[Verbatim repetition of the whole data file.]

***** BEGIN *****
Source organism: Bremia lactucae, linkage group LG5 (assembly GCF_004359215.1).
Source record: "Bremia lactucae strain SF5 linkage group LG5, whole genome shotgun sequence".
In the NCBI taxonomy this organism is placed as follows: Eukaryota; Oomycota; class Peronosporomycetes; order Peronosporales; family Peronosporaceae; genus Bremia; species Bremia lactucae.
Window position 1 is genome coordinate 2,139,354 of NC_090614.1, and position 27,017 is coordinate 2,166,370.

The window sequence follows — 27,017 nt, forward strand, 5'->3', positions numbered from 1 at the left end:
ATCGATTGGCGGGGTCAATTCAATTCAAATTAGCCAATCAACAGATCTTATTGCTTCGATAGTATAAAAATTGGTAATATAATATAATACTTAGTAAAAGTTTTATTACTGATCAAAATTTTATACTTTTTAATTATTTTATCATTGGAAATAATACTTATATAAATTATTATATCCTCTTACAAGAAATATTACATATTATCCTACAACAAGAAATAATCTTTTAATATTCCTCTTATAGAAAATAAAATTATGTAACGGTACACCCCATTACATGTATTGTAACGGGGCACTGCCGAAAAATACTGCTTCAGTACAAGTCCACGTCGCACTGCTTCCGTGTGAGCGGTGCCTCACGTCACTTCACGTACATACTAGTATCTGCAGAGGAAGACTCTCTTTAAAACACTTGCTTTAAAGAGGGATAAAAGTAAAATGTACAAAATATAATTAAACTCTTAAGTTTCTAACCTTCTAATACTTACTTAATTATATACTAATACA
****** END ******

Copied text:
Source organism: Bremia lactucae, linkage group LG5 (assembly GCF_004359215.1).
Source record: "Bremia lactucae strain SF5 linkage group LG5, whole genome shotgun sequence".
In the NCBI taxonomy this organism is placed as follows: Eukaryota; Oomycota; class Peronosporomycetes; order Peronosporales; family Peronosporaceae; genus Bremia; species Bremia lactucae.
Window position 1 is genome coordinate 2,139,354 of NC_090614.1, and position 27,017 is coordinate 2,166,370.

The window sequence follows — 27,017 nt, forward strand, 5'->3', positions numbered from 1 at the left end:
ATCGATTGGCGGGGTCAATTCAATTCAAATTAGCCAATCAACAGATCTTATTGCTTCGATAGTATAAAAATTGGTAATATAATATAATACTTAGTAAAAGTTTTATTACTGATCAAAATTTTATACTTTTTAATTATTTTATCATTGGAAATAATACTTATATAAATTATTATATCCTCTTACAAGAAATATTACATATTATCCTACAACAAGAAATAATCTTTTAATATTCCTCTTATAGAAAATAAAATTATGTAACGGTACACCCCATTACATGTATTGTAACGGGGCACTGCCGAAAAATACTGCTTCAGTACAAGTCCACGTCGCACTGCTTCCGTGTGAGCGGTGCCTCACGTCACTTCACGTACATACTAGTATCTGCAGAGGAAGACTCTCTTTAAAACACTTGCTTTAAAGAGGGATAAAAGTAAAATGTACAAAATATAATTAAACTCTTAAGTTTCTAACCTTCTAATACTTACTTAATTATATACTAATACA